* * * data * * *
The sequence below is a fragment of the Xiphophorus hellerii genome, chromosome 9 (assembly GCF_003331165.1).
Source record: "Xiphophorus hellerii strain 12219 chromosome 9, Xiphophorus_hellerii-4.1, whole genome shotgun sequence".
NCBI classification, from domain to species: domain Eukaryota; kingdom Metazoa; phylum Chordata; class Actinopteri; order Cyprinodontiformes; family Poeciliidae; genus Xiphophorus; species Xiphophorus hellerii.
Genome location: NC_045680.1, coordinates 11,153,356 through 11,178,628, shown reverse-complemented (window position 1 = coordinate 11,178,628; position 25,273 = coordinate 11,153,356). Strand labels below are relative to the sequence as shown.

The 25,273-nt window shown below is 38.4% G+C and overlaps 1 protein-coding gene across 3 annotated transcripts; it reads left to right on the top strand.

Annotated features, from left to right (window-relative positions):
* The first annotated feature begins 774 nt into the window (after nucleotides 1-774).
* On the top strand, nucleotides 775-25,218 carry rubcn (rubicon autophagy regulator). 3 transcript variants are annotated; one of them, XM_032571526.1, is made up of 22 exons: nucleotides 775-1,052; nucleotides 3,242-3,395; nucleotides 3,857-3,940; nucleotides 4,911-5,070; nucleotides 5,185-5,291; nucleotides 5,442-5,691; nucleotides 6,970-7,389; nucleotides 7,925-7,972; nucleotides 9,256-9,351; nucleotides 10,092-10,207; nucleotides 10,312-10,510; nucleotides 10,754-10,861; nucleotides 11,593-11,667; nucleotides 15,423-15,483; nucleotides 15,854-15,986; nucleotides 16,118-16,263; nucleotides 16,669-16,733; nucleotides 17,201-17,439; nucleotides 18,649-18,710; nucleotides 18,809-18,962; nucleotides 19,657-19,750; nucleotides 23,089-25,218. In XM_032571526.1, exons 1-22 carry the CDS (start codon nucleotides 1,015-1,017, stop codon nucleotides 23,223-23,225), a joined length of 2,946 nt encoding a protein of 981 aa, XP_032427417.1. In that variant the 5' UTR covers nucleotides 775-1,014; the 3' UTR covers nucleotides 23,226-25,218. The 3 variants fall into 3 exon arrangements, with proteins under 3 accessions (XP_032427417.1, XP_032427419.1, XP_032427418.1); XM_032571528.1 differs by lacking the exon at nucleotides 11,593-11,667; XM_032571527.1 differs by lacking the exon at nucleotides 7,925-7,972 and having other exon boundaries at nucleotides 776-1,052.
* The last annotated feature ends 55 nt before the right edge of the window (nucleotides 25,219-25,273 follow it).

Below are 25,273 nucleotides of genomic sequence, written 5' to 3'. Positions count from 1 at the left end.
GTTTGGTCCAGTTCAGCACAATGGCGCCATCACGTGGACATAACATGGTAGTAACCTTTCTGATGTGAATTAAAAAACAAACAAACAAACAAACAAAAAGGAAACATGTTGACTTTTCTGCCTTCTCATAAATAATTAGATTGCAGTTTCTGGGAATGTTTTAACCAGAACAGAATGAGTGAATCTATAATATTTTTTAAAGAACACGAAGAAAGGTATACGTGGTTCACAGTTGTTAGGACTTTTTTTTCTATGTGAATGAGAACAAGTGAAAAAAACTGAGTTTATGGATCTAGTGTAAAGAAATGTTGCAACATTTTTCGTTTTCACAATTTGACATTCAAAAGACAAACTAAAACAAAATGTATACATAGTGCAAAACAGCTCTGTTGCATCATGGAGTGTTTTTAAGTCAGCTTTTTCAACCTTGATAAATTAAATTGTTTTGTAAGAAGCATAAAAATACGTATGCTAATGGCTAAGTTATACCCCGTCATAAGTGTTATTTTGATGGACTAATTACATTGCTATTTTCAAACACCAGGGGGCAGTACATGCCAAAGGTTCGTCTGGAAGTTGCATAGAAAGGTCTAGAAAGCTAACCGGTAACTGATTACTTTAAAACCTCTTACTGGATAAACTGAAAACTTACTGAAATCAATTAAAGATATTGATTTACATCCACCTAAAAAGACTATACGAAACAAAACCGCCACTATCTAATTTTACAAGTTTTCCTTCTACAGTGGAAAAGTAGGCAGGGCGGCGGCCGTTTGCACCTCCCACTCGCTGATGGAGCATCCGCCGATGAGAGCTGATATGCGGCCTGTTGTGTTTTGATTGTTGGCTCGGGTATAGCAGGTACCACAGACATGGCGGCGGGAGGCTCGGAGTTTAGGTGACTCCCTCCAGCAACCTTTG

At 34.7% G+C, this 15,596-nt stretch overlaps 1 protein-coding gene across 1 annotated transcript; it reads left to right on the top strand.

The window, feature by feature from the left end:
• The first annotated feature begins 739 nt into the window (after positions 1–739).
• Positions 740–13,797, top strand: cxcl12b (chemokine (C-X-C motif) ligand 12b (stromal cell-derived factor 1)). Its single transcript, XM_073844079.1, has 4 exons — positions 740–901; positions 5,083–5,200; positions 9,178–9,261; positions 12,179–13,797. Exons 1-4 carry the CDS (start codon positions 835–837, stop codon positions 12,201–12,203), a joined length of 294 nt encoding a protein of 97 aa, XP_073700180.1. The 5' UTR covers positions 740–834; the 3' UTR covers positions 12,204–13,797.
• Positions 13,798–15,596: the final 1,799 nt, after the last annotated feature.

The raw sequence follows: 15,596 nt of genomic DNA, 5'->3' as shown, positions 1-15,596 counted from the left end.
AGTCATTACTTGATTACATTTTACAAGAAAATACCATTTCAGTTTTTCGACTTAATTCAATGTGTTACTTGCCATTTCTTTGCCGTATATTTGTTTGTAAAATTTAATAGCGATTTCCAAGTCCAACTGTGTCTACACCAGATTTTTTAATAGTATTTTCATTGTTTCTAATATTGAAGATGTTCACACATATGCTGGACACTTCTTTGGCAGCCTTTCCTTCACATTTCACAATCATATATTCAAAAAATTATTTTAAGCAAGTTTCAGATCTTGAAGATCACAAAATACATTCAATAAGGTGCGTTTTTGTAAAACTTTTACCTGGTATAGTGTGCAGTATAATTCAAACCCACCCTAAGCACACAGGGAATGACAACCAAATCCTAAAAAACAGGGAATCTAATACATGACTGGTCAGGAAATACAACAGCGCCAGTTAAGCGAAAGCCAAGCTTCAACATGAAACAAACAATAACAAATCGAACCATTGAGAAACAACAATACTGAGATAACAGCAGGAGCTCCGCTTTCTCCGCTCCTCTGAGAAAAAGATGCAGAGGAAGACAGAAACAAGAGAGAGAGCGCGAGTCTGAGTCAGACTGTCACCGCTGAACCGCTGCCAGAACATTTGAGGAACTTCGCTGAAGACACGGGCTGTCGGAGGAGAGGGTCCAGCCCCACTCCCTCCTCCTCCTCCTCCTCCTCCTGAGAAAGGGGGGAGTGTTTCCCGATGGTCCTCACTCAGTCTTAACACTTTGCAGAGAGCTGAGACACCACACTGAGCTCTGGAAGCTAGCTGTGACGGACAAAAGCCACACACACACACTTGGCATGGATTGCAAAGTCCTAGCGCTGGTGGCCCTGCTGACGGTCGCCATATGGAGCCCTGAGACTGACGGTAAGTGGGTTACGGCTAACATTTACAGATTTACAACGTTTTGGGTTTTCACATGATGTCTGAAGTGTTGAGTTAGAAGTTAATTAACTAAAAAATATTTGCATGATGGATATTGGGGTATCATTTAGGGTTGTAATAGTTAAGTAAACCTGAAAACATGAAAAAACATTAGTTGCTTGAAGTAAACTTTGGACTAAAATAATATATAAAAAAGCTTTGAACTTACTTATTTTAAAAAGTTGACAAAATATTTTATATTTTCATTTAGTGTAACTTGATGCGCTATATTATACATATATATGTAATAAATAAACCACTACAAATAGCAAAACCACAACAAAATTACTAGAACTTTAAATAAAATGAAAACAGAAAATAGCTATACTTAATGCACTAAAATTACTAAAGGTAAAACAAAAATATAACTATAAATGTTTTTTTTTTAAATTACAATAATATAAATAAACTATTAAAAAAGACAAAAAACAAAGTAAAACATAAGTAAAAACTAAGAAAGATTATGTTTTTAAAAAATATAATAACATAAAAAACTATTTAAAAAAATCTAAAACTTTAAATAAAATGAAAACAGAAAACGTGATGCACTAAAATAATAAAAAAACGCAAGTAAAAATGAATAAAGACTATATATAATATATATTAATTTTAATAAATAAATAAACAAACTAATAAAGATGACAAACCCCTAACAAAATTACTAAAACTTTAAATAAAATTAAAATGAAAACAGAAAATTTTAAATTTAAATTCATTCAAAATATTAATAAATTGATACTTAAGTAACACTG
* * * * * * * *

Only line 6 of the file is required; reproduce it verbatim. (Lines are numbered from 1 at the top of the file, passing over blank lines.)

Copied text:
Annotated features, from left to right (window-relative positions):